1 BIRDS CLUES FOR FIELD IDENTIFICATIONS By R.J, Ranjit Daniels CES/CTS, IISc., Bangalore August The subject of birds is very vast. Covering all the existing Indian species or the ones in Karnataka alone over a few pages is impossible. Yet a brief and simple idea can be given as what to look for when it comes to recognising or identifying a bird in t he field. Keeping this in mind these notes have been prepared so that even a beginner may find some help. The different character of any bird may very broadly be brought under the following viz., size, colour, shapes of different parts of body, habits and also habitat preference. A. Size The size of any bird can always be said with a bit of approximation or just by comparing with another more familiar bird. For example sparrow, myna, pigeon, crow and kite can be considered the most common and familiar birds around us. Now we can fix size ranges between these birds as smaller or about the same size (±) or in between. Therefore we get birds of sizes Smaller than a sparrow Sparrow ± Between sparrow and myna Myna ± Between myna and pigeon Pigeon ± Between pigeon and crow Crow ± Between crow and kite Kite ± Smaller than sparrow Sparrow ± Between sparrow and myna Myna. ± Sunbirds, flower peckers, munias, warblers, white eye, etc. Weaver birds, larks, swallow swifts, iora, fly catchers, etc. Bulbuls, minivets, babblers, paradise fly catcher, drongos, wagtails, shrikes, bee eater, small green/blue king fisher, chloropsis, etc. King fishers, parakeets, orioles, woodpeckers, fairy blue bird etc.
2 Between myna and pigeon Pigeon ± Between pigeon and crows Crow + Between crow and kite Kite ± Larger than kite spotted owlet, doves, dabchick/grebe, crested cuckoo, Indian roller, etc Sparrow hawk/shikra, black winged kite, Hawk cuckoo, Teals, bitterns etc. Tree pies, lapwings, etc. Crow pheasant, koel Brahminy kite, Harriers, moor- hens, jungle crow, ducks, herons egrets etc. Hawk eagles and some smaller eagles Eagles, Vultures, Geese storks, pelicans etc. B. Colour Black Black and white Green Blue Red Yellow White Gaudy/Glossy colours Crows, drongos, koel (male), Hill myna etc. Horn bills, crested cuckoo, bush chat, Indian robin, magpie robin, pied wagtail, pied king fisher, house swift, etc. Parakeets, barbets, bee-eaters, chloropsis etc. Kingfisher (white breasted), Fairy blue bird, Indian roller, Malabar whistling thrush, etc. Minivets, Trogons etc. Orioles, Iora Paradise fly catcher (male), storks, ibises, egrets, herons etc. Indian pitta, king fisher-(small blue), tree pies, hoopoe, wood peckers, fly catchers, sunbirds etc. Colours like brown and grey or a combination of both are predominant in birds in general and hence they are not being dealt with individually.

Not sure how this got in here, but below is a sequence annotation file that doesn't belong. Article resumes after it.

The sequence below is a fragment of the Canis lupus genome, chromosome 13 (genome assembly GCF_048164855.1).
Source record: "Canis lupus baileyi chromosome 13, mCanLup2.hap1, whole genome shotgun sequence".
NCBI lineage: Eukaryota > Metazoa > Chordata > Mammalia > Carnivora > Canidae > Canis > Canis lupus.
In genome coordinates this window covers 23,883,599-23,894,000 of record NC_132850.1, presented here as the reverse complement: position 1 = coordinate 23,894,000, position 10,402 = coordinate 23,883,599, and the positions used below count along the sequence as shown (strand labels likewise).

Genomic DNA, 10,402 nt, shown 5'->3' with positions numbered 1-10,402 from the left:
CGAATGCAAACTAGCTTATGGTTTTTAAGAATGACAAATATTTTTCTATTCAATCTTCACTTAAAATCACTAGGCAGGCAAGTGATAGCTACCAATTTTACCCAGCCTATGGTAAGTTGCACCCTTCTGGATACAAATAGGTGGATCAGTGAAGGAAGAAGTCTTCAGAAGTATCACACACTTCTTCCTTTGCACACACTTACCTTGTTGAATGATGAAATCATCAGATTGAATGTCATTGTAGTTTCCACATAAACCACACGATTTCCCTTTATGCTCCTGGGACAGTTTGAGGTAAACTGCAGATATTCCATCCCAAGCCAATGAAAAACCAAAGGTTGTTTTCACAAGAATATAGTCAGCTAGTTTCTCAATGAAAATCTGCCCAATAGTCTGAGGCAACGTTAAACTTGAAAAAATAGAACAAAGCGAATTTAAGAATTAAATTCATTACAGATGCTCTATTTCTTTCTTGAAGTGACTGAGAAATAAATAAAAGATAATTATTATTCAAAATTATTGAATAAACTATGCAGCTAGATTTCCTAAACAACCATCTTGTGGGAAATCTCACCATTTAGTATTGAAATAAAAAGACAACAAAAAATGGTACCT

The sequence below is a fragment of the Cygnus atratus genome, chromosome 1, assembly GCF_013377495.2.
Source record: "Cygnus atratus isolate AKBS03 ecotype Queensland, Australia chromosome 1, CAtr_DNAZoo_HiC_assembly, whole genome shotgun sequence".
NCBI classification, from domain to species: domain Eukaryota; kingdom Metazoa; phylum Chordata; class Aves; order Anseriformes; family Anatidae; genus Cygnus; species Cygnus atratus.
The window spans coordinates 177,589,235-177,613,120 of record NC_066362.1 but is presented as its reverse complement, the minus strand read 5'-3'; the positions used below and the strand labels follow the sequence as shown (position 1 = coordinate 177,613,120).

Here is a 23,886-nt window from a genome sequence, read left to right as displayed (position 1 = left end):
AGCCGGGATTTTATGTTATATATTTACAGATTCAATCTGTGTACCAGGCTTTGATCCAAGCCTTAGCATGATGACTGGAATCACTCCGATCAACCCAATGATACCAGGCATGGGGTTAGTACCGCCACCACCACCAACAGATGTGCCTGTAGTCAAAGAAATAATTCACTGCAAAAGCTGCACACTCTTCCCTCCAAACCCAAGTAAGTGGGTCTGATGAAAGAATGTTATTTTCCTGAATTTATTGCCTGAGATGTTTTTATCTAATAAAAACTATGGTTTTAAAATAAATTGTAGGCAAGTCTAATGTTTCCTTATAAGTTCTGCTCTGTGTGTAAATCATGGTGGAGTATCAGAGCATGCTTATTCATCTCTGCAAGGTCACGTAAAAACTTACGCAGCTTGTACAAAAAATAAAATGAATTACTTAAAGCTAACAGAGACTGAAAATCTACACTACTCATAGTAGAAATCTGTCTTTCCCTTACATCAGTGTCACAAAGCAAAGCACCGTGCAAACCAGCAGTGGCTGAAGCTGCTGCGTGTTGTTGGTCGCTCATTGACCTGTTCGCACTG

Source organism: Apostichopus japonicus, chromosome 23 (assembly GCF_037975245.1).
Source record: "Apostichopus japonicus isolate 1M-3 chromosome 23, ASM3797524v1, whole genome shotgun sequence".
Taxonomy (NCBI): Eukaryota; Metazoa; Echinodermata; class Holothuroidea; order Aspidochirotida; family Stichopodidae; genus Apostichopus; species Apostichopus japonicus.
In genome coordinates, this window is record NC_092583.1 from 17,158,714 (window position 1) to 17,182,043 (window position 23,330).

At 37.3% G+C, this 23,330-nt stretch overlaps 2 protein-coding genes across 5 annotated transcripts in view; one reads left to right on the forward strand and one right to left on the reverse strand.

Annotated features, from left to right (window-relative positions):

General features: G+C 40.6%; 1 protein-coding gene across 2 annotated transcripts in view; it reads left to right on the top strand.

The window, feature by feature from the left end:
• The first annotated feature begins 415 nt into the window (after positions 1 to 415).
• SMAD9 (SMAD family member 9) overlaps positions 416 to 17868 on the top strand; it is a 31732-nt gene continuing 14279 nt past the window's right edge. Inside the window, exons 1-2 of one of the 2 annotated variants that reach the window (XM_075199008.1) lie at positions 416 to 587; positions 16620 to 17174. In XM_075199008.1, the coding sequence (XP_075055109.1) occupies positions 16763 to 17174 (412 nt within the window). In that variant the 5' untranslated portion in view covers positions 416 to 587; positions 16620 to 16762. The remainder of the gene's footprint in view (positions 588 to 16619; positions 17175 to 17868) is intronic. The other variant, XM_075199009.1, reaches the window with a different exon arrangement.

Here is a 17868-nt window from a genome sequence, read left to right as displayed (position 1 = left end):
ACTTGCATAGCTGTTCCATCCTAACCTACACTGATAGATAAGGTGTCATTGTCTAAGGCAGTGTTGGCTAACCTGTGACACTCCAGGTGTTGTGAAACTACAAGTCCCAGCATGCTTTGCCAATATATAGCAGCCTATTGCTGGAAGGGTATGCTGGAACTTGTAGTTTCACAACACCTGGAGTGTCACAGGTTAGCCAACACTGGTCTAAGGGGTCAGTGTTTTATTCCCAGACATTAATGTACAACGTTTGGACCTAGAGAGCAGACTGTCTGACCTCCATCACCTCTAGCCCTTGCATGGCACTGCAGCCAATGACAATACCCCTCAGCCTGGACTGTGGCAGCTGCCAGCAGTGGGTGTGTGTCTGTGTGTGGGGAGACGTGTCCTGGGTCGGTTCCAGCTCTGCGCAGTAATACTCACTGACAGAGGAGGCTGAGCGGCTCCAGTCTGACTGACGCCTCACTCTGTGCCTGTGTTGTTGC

3 C. Shape 1. Beak/Bills a. straight, long and sharp : heron, egrets, king fishers (fig.l) b. broad and flattened : ducks (fig. 2) c. short and hooked : parakeets (fig.3) d. longer and hooked : kites, eagles, hawks (fig.4) e. short-conical : sparrows and munias (fig.5) f. slender, curved and pointed : bee eaters, sunbirds, Hoopoe (Fig.6) g. additional structures -- 'casques' : hornbills '(fig. 7) h. special modifications : spoonbill pelicans, flamingoes (fig.8)